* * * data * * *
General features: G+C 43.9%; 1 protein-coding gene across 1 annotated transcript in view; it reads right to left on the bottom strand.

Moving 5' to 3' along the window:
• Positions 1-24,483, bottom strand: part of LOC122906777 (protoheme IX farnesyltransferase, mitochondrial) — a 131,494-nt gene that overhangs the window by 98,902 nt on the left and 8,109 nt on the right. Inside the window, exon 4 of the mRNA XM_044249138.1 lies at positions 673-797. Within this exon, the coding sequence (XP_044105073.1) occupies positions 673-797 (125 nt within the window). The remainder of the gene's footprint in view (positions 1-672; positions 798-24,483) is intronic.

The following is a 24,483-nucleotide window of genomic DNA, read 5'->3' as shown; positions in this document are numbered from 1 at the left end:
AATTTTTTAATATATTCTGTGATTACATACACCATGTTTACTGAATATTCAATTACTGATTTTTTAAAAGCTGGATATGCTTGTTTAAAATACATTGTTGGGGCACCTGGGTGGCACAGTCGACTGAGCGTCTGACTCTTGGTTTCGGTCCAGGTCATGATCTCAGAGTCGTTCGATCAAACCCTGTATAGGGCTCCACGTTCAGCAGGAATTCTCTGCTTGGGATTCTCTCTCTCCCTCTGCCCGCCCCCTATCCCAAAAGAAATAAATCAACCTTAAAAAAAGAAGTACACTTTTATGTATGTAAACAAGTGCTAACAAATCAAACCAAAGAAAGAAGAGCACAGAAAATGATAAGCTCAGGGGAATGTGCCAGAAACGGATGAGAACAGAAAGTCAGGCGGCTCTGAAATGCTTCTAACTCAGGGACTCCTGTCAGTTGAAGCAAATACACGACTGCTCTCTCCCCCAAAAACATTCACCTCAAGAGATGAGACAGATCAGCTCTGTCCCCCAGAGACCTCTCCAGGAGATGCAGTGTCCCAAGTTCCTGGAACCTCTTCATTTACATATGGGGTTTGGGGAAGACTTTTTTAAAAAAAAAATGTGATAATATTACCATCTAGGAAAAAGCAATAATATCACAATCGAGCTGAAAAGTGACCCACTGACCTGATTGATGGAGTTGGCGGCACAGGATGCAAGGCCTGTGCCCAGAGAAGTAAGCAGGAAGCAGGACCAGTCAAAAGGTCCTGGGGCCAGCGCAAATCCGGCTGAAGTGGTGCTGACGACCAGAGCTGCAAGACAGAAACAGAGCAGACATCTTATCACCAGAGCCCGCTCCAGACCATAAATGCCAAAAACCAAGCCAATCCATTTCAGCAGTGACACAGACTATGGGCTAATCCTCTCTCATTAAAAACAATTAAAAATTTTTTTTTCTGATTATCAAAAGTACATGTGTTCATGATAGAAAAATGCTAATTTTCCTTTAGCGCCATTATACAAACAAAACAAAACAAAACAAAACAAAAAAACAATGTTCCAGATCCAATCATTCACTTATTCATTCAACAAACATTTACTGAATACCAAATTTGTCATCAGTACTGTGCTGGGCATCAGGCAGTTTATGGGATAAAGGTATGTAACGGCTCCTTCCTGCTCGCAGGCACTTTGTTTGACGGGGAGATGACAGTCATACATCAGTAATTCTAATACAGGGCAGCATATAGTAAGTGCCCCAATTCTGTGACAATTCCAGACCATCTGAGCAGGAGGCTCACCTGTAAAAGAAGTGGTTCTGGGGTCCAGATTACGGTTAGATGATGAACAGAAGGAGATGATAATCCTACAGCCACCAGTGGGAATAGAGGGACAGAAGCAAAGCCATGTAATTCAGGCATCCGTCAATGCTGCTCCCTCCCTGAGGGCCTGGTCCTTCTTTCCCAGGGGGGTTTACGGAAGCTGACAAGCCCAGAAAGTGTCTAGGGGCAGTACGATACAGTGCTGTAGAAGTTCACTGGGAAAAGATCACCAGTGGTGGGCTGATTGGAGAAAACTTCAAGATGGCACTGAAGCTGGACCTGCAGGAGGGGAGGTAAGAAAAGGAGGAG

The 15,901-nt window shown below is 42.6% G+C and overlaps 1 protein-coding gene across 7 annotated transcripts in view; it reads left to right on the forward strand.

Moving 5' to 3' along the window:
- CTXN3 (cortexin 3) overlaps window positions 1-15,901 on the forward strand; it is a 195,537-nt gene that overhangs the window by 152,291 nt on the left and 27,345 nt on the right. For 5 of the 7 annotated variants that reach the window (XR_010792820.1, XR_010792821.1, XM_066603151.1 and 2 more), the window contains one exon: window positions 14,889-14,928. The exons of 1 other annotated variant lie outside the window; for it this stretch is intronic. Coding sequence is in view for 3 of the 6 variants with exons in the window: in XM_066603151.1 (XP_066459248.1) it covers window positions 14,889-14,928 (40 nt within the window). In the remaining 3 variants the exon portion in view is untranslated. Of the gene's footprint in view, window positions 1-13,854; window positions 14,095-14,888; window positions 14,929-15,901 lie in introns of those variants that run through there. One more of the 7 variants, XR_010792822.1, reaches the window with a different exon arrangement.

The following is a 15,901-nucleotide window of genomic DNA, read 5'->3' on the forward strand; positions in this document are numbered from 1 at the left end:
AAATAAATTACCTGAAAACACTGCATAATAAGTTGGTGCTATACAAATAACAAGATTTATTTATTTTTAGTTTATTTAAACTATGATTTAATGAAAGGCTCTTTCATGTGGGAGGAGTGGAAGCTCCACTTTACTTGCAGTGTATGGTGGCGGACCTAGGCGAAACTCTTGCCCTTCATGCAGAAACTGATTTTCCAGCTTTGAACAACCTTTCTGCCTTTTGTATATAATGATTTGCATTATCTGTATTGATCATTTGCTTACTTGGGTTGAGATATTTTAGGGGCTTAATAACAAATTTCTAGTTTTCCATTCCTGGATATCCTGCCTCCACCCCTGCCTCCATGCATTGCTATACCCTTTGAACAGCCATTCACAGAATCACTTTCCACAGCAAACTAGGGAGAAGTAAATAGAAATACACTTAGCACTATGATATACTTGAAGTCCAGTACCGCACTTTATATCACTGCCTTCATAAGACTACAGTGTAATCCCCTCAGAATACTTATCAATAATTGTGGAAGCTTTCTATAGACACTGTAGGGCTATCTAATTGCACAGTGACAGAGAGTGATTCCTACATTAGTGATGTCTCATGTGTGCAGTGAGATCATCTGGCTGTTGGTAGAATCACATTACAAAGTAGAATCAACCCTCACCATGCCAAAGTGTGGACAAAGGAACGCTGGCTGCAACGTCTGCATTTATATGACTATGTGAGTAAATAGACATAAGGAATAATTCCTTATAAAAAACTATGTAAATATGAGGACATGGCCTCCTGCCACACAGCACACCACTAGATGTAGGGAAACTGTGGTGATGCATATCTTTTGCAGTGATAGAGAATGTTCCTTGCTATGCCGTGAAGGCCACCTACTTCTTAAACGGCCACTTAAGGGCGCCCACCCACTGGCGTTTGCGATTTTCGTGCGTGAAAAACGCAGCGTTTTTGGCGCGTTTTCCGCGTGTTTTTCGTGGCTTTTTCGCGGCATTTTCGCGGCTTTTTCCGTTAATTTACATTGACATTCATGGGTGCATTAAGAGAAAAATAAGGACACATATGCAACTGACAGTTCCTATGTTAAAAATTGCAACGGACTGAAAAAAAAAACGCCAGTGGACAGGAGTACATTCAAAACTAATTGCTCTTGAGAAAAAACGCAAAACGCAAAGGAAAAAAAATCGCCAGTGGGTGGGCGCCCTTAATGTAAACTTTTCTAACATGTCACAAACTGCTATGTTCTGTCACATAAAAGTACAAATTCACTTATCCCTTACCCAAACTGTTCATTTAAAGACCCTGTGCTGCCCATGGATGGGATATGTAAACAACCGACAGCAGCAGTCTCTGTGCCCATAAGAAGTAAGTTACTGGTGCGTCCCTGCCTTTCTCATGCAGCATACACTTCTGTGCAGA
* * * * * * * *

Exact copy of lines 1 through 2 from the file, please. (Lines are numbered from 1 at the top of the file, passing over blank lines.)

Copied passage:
General features: G+C 43.9%; 1 protein-coding gene across 1 annotated transcript in view; it reads right to left on the bottom strand.

Moving 5' to 3' along the window: